Saskatchewan became home to nearly 48,000 immigrants and 3,800 refugees between 2011 and 2016. As Canada’s immigrant numbers continue to rise and events such as the Syrian crisis add to the refugee flow, the health of young newcomers becomes an important economic and social consideration for the long term.
“Refugee children are at risk of stunted growth and high cholesterol, while immigrant children are more at risk of being overweight or obese,” said Dr. Hassan Vatanparast (MD, PhD), professor in the College of Pharmacy and Nutrition and the School of Public Health, who led the study.
Healthy Immigrant Children, the first study of its type in Canada, was designed to characterize health and nutrition issues that affect newcomer children aged three to 13 years.
It gathered quantitative information such as family socioeconomic status, food security, diet, activity levels, biomarkers, andbody composition. In-depth interviews provided qualitative data such as family experience with accessing health care, and lifestyle habits.
Previous studies have shown that adult newcomers arrive in better health than Canadians, but their health status declines most in the first five years and eventually is comparable to the general population.
Vatanparast and four other researchers published a paper on their findings earlier this year in Applied Physiology, Nutrition, and Metabolism
On average, 12 per cent of the girls studied were obese compared to nine per centof boys, indicating an emerging obesity problem among newcomer girls. Some cultural and religious traditions that preclude girls from participating in physical activity outside the home could be part of the reason.
“Understanding children’s pathways to obesity is important because obese children and adolescents are more likely to develop early health problems including high blood pressure, high cholesterol, hightriglycerides, and type 2 diabetes that contributeto heart disease,” said post-doctoral fellow, Dr. Ginny Lane (PhD), lead author of the paper.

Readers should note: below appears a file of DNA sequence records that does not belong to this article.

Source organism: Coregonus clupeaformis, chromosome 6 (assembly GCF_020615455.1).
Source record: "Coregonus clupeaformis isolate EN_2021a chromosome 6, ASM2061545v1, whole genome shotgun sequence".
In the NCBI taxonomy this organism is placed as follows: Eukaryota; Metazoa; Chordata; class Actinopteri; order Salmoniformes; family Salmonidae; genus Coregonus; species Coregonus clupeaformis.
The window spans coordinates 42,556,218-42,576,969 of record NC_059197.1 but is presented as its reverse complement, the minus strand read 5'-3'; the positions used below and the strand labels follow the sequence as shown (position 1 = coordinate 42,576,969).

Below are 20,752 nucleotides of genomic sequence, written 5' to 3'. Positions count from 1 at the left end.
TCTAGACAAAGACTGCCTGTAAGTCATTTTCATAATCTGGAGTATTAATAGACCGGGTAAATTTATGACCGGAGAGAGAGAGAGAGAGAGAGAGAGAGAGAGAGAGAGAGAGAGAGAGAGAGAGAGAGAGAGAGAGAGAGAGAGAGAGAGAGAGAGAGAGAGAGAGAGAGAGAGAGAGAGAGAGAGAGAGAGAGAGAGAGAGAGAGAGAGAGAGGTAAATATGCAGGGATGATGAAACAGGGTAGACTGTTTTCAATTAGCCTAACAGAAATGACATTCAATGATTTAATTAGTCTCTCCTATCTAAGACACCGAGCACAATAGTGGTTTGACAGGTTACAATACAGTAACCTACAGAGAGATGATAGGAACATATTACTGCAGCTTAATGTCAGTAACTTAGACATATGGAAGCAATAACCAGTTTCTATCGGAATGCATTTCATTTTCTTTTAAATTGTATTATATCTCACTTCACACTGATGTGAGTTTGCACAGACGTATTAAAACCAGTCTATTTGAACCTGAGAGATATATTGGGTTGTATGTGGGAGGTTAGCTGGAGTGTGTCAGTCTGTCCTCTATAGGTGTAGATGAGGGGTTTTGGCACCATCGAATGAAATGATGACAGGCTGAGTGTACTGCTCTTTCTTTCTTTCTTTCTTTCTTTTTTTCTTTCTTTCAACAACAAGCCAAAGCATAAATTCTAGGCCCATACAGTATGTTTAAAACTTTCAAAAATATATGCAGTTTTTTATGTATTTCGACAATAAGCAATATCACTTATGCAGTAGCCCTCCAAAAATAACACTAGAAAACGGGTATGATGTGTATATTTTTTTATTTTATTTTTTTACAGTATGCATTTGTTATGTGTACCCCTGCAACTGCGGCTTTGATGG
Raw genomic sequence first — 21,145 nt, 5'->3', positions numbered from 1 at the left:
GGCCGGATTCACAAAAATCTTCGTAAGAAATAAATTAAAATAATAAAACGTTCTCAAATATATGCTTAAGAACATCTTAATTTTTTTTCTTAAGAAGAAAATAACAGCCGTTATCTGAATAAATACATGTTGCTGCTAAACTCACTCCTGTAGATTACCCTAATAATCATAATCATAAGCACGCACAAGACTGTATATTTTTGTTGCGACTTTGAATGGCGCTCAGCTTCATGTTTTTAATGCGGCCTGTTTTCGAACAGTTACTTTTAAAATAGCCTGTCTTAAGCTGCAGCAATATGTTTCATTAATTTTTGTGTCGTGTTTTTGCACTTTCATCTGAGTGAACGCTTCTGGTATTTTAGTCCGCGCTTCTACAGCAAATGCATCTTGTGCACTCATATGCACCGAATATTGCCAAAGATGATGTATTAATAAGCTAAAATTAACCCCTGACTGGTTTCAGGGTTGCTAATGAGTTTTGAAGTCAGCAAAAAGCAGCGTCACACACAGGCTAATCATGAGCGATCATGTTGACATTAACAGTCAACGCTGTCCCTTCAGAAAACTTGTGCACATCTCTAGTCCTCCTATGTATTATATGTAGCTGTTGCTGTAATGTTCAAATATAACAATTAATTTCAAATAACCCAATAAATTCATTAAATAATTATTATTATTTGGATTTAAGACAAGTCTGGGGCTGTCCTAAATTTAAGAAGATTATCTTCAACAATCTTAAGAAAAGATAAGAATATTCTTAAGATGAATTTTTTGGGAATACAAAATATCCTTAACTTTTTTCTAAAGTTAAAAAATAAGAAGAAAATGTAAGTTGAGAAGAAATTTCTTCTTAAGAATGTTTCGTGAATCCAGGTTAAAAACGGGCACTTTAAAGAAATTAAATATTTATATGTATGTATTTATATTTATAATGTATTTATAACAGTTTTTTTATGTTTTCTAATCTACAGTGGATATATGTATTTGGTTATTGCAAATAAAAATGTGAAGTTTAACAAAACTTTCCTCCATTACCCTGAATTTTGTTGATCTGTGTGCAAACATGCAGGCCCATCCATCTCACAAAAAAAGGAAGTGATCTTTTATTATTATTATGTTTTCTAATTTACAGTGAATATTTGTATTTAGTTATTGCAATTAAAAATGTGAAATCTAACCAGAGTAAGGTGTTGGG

“Whether children arrive in Canada as immigrants or refugees, many may be at risk because of their families’ social and economic conditions related to poverty and marginalization, combined with poor access to health, economic and social support systems,” said Vatanparast.
While immigrant adults are better educatedthan refugees, many are working at survival-level jobs. The failure to achieve a desired middle-class lifestyle contributes to the decline of their mentaland physical well-being. Refugees, faced with educational and language barriers, struggle at the bottom of the economic scale.
Nearly 62 per cent of refugee families in Saskatchewan experienced food insecurity—a lack of access to sufficient amount of food for normal growth and an active, healthy life—compared to 43 per cent of new immigrants. Nearly 60 per centof refugee children had high or borderline cholesterol levels, compared to 42 per centof immigrant children – both figures much higher than for Canadian children.
“The reality is that an apple costs about the same as a soft drink and a bag of chips, but a child is still hungry after eating an apple,” Vatanparast said about the choice made by parents to fill up children with high-fat, high-sugar foods.
Of particular concern to researchers is that 36 per cent of refugee children had an inadequate intake of zinc, while 23 per centof immigrant kids fell short. About three per cent of Canadian children were deficient in zinc, which is essential for growth and development.
Newcomers also had an inadequateintake of vitamin D, importantfor bone growth. The study found 44 per cent of refugee children and 38 per cent of immigrant kids had low bone mineral content for their age, gender, andethnicity.
Nearly half (49 per cent) of the immigrant families were from the Middle East, and most of the refugees in the study (69 per cent) were from Southeast Asian countries.
These findings point to the need for public health and social services systems to consider social factors affecting families in designing and delivering culturally sensitive screening and health promotion programs to prevent chronic health issues among new Canadians, Vatanparast said.
Other authors of the journal article are: Marwa Farag, USask School of Public Health; Judy White, University of Regina Faculty of Social Work; and Christine Nisbet, USask College of Pharmacy and Nutrition.
The study was funded by Canadian Institutes for Health Research, Saskatchewan Health Research Foundation, Social Sciences and Humanities Research Council, and the Prairie Metropolis Centre. Community partners include the Saskatoon and Regina Open Door Societies, Regina Community Clinic, Saskatoon Health Region, Regina Catholic School Board, and the Saskatchewan Intercultural Association.
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University of Saskatchewan